“Don’t ask me to memorize his speech.”
By Erin Carlson Mast
While reading a book of short stories, I came across a line about Lincoln–about understanding Lincoln’s humanity. The narrator ends the preceding paragraph by saying, “Don’t try to teach me. I’ll figure it out for myself.” He next speaks of Daniel Boone, saying, “Don’t tell me. I knew him.” He then says:
“Lincoln? A big fellow walking alone, looking at things as if he pitied them, a face like the face of man. The whole countryside full of dead men, men he loved, and he himself alive. Don’t ask me to memorize his speech. I know all about it, the way he stood, the way the words came from his being.”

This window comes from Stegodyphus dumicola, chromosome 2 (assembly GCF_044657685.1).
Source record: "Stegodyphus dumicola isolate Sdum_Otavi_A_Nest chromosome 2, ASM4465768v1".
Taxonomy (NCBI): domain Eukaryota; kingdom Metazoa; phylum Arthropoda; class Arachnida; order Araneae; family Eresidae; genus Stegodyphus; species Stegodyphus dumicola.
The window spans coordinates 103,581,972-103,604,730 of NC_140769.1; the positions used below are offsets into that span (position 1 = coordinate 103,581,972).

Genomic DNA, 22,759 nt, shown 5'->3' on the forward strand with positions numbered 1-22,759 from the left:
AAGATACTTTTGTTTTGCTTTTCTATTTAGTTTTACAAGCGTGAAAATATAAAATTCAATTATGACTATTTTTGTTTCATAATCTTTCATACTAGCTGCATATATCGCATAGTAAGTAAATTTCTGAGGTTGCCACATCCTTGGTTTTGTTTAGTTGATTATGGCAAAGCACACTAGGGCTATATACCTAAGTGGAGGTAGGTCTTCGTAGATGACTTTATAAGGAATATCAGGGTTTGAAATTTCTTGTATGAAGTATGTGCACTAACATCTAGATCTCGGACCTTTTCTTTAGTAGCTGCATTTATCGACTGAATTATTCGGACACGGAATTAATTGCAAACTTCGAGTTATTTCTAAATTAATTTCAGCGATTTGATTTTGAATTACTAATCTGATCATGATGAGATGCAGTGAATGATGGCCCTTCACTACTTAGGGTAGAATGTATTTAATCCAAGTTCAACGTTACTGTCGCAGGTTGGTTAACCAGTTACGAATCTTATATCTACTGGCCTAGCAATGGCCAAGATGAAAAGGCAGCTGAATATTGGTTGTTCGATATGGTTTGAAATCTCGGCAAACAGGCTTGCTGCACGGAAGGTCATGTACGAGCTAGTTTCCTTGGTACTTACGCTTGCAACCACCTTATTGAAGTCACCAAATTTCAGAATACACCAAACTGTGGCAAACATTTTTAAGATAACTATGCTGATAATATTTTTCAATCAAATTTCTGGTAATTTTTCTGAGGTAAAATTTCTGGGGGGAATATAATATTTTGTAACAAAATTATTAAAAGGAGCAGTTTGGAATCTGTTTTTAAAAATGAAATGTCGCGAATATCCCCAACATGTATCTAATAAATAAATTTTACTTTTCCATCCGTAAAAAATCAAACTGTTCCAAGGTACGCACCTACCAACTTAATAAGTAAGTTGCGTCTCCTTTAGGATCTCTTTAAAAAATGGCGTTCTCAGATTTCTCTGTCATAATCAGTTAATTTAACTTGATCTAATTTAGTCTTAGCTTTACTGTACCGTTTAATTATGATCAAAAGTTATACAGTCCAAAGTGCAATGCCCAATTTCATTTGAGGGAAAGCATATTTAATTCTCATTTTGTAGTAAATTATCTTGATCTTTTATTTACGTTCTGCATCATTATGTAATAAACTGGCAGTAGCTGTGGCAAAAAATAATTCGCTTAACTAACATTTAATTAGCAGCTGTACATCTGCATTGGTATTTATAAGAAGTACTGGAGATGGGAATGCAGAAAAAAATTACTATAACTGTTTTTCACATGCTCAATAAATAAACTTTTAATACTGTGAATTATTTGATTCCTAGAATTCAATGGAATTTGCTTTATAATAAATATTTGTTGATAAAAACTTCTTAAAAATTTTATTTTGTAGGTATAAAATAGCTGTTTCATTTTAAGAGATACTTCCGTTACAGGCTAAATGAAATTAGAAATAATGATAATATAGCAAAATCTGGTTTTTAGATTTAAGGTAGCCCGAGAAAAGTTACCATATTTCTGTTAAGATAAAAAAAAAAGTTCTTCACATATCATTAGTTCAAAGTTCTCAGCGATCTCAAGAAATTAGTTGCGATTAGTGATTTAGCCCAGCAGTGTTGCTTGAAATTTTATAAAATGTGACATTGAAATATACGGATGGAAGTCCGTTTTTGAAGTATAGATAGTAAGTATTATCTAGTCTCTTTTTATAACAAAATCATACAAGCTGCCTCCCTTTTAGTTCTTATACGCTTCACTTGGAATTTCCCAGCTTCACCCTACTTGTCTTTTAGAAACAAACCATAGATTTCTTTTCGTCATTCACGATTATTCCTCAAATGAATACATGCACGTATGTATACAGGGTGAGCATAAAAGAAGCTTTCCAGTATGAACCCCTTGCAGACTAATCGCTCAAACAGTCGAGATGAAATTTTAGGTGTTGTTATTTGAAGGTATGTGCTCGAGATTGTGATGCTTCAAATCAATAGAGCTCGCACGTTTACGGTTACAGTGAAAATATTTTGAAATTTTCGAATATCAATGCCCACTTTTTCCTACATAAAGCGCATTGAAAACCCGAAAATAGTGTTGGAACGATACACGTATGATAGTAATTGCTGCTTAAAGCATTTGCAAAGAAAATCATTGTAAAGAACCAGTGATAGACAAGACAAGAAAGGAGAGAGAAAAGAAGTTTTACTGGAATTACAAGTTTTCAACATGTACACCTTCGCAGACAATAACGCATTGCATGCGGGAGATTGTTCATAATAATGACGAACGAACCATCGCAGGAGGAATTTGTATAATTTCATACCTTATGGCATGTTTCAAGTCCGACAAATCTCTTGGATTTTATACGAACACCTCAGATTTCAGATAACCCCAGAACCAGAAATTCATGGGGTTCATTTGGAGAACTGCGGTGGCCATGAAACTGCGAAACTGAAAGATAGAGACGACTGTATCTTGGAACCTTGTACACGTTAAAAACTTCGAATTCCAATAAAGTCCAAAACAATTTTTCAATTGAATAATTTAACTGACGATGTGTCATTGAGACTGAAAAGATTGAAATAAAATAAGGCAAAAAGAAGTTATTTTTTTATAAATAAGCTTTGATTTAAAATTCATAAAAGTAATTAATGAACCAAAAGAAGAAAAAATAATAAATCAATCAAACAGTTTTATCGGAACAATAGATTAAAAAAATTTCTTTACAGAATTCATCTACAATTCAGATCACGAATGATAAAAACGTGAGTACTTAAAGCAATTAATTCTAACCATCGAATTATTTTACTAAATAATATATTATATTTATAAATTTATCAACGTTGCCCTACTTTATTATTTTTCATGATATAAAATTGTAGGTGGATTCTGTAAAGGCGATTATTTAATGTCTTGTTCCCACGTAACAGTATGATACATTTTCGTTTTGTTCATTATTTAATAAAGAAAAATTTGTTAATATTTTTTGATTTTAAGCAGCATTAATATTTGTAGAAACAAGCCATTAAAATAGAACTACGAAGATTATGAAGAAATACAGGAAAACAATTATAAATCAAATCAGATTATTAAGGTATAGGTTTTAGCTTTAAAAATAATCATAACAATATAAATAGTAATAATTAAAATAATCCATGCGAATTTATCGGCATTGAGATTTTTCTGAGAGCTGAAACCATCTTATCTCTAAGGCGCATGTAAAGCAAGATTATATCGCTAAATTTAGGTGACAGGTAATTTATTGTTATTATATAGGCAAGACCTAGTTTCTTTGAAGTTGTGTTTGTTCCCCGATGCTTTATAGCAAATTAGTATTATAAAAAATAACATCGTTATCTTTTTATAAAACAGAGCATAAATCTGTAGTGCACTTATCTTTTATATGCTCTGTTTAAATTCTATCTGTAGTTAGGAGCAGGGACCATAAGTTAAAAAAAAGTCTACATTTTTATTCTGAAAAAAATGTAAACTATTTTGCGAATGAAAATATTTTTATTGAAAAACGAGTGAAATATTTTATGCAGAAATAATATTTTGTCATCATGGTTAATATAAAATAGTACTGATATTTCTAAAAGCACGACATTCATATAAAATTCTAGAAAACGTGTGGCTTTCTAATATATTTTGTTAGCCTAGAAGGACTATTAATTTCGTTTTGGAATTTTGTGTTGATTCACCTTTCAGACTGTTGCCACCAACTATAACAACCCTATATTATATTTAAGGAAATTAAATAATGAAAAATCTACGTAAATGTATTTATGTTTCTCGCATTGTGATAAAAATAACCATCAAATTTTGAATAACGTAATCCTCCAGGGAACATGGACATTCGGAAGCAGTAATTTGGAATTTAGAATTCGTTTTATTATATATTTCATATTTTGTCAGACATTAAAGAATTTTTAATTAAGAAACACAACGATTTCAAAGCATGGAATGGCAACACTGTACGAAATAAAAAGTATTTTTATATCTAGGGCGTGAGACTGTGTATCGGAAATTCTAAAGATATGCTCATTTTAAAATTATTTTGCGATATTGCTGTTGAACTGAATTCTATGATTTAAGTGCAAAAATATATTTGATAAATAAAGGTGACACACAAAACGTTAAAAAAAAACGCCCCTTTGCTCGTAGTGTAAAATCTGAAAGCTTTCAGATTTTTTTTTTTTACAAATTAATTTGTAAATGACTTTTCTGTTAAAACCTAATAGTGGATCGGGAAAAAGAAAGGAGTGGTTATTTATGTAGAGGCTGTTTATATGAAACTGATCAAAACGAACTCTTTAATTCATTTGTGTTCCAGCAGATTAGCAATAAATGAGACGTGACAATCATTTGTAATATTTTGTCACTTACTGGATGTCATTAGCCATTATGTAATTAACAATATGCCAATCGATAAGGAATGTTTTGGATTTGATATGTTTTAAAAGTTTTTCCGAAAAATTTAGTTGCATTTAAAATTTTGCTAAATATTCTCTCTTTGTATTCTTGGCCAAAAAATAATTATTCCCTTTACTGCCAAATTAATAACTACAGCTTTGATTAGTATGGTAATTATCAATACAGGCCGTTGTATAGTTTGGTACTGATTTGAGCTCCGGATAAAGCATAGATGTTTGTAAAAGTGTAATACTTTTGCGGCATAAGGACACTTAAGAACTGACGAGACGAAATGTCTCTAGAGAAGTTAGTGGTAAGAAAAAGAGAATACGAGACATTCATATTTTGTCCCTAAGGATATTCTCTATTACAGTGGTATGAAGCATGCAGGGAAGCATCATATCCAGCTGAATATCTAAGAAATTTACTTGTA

These lines are from Resurrection of a Life, written by William Saroyan in 1935. And though Saroyan’s lines are not written about Lincoln’s time at the Cottage, his words are a remarkable reflection of Lincoln’s experience here–as if he knew him here. When I read the line about walking alone, about Lincoln’s face being like the face of man, it reminded me of Whitman’s description of Lincoln’s face as he saw it on Lincoln’s daily commute. The lines also made me think of a recollection by one of Lincoln’s colleagues who, seeing his haggard face one night encouraged him to take three weeks of rest. Lincoln replied it would do him no good, that “my thoughts, my solicitude for this great country follow me where ever I go.” When I read the next line, about all those who died while Lincoln lived, it reminded me of the story about Lincoln walking the cemetery by the Cottage, where Lincoln witnessed daily burials of Civil War dead. But then I read the line about Lincoln’s speech, how the words came from Lincoln’s “being.” Had the narrator been there with Lincoln at Gettysburg? Perhaps he wasn’t there literally, but he understood Lincoln on a human level. He saw Lincoln at a pivotal moment in time, as part of a continuum, as part of the American experience. Memorizing the exact words seemed unimportant to him. He was more concerned with the meaning behind those words.